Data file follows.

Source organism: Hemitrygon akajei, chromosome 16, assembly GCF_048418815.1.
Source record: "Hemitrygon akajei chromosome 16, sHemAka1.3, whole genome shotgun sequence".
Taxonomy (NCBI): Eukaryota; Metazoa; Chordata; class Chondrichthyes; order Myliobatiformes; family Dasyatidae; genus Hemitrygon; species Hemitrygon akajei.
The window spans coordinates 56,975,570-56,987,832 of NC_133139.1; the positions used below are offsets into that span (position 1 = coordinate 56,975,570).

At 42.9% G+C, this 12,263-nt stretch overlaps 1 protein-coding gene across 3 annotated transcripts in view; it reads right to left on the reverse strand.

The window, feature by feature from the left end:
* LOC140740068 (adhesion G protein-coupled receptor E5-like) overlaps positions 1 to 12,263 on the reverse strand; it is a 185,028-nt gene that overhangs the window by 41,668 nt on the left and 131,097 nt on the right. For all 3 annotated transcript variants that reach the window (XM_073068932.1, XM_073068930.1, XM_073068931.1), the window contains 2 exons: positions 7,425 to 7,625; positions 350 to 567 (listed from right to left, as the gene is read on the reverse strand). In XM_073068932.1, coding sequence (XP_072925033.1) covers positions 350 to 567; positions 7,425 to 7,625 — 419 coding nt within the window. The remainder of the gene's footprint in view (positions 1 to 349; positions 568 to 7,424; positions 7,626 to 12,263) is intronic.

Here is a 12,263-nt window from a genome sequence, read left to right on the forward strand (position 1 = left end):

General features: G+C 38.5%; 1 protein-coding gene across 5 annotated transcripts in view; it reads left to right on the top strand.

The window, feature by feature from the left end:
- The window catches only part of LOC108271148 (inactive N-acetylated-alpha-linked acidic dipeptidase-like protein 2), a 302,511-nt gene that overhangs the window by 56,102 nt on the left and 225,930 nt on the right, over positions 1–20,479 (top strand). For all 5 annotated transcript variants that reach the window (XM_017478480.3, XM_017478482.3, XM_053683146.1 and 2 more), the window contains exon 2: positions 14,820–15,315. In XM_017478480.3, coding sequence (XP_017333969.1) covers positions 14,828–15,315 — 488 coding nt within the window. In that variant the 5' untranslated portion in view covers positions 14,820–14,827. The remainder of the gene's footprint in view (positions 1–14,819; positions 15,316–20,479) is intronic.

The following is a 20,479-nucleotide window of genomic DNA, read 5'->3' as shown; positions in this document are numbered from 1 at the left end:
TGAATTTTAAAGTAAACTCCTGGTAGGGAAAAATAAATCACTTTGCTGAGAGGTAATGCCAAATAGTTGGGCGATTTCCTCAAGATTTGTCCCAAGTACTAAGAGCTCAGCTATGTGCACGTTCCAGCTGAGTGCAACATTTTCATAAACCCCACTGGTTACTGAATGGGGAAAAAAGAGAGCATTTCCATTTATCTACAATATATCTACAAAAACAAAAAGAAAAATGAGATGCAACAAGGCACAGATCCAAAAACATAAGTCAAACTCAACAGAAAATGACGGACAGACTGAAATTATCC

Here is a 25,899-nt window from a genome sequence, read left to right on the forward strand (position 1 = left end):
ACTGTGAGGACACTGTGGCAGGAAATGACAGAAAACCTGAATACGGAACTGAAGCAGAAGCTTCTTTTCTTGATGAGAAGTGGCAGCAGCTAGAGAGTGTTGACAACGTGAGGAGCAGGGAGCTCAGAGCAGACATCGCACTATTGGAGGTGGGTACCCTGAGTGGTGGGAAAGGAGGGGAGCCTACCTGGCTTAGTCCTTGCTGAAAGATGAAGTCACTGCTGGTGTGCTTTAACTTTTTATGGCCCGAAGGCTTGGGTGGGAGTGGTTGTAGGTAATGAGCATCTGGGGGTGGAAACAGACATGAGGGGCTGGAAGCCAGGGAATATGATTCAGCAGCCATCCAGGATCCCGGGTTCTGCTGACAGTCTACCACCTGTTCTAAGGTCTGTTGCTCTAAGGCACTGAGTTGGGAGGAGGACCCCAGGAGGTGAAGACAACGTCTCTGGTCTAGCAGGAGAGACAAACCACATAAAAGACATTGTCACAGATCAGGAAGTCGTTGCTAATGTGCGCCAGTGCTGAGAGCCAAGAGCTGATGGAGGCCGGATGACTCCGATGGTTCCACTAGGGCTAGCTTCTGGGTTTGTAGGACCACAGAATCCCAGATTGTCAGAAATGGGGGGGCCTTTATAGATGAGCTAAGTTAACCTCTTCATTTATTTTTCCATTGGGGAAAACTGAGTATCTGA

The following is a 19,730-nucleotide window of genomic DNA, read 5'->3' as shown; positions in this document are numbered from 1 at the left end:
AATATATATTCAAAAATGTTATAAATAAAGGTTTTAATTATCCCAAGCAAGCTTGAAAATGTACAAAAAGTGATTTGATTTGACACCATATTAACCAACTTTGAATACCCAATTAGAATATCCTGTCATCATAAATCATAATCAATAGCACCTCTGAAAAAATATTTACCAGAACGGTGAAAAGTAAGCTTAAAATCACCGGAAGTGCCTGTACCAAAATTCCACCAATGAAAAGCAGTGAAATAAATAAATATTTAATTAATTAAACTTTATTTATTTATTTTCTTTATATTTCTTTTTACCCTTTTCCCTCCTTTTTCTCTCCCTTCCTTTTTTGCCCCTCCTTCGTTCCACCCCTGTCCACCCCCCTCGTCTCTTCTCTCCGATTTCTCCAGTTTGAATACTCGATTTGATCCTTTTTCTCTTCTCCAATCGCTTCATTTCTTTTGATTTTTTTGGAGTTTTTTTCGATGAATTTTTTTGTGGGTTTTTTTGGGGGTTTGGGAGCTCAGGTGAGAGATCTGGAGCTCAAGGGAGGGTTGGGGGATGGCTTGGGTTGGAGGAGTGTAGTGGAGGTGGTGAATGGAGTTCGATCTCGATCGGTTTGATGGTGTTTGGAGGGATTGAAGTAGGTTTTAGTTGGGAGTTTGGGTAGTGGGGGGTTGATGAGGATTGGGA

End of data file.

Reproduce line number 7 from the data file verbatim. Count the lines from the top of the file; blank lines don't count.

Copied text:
* LOC140740068 (adhesion G protein-coupled receptor E5-like) overlaps positions 1 to 12,263 on the reverse strand; it is a 185,028-nt gene that overhangs the window by 41,668 nt on the left and 131,097 nt on the right. For all 3 annotated transcript variants that reach the window (XM_073068932.1, XM_073068930.1, XM_073068931.1), the window contains 2 exons: positions 7,425 to 7,625; positions 350 to 567 (listed from right to left, as the gene is read on the reverse strand). In XM_073068932.1, coding sequence (XP_072925033.1) covers positions 350 to 567; positions 7,425 to 7,625 — 419 coding nt within the window. The remainder of the gene's footprint in view (positions 1 to 349; positions 568 to 7,424; positions 7,626 to 12,263) is intronic.